By Danya Hooker
Drew Peterson, the former Bolingbrook police sergeant suspected in his fourth wife’s disappearance, will be in court Monday to hear the conditions he must agree to before getting back his seized property.
His attorney Joel Brodsky will also be in court later Monday for the first hearing on a petition filed by four relatives of Peterson’s third wife, Kathleen Savio, to have her estate reopened.
Peterson’s appearance will be his first since Brodsky petitioned to have the items returned in December. Will County judge Richard Schoenstedt in February ordered investigators to return Peterson’s two vehicles and computers.
Schoenstedt also ruled that Peterson could have back 11 guns but state police revoked Peterson’s firearm owner’s identification the next day, rending the order moot.
As part of his decision, Schoenstedt said Peterson would have to agree to a set of conditions. Peterson must agree, for instance, not to challenge the validity of any copies or renderings of his belongings if they are ever presented as evidence at a trial. Schoenstedt is expected to go over those conditions with Peterson on Monday.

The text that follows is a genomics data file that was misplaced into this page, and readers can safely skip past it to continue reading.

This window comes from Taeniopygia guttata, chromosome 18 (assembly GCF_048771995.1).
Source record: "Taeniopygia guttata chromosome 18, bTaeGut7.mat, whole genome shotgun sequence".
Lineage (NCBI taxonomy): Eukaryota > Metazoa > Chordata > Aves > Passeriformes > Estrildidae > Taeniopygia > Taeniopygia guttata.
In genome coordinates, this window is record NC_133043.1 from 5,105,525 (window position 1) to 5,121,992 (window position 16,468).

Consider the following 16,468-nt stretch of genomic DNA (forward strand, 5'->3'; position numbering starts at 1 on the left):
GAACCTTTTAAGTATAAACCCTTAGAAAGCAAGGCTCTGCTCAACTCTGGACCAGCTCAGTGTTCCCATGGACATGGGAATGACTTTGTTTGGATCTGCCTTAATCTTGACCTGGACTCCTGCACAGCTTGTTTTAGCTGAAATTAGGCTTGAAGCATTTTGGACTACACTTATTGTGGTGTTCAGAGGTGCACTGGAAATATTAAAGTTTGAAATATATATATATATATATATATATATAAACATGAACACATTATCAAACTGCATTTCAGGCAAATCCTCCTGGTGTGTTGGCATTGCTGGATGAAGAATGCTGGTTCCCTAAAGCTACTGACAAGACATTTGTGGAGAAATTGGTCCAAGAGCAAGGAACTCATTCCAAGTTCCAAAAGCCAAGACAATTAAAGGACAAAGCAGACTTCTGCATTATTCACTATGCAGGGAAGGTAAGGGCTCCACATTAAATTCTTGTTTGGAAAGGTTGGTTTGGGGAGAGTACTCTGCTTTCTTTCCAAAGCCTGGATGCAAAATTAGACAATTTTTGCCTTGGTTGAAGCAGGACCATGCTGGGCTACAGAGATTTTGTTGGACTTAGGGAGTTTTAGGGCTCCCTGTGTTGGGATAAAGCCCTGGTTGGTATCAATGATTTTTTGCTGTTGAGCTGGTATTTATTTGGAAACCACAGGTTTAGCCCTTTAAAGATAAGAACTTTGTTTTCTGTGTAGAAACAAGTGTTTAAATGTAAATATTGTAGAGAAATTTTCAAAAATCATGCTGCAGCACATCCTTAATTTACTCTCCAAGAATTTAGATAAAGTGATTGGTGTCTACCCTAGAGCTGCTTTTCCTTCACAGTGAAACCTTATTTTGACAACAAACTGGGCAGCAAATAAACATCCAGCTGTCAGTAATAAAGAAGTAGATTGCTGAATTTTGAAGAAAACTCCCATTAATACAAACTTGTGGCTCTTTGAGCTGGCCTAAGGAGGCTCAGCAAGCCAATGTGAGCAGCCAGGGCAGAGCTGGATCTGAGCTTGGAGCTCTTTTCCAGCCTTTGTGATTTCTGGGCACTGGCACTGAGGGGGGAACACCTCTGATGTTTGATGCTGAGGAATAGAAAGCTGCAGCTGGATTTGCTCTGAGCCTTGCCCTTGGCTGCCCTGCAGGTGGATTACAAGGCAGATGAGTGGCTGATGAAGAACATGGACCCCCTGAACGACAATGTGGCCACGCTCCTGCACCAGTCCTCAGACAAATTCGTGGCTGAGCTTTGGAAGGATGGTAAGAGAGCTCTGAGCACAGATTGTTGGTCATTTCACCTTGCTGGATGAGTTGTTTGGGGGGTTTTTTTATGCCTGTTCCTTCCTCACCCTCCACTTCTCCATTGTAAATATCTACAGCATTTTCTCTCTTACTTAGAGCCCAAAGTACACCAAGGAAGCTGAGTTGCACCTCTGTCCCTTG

Just hours after the property hearing, Brodsky will appear in court for the first hearing on a petition to reopen Peterson’s third wife’s estate.
Savio’s three siblings and father petitioned the court last month to reopen the estate in preparation for a possible wrongful death lawsuit. Drew Peterson’s uncle James B. Carroll was named executor of Savio’s estate following her March 2004 drowning, which was recently ruled a homicide.
Brodsky has said the petition should be thrown out on the grounds that the two-year statute of limitations on filing a wrongful death lawsuit has long-passed.
“Even if it was a homicide, that doesn’t change the statute of limitations,” Brodsky said.
But Savio’s sister Anna Doman said she and her relatives have provided additional evidence that would justify extending the statute of limitations. Doman, along with her father, hopes to be named executor of the estate, in place of Peterson’s uncle.
“We were never able to (file suit) before because we weren’t in control,” Doman said. “He’s (Brodsky) grasping at straws.”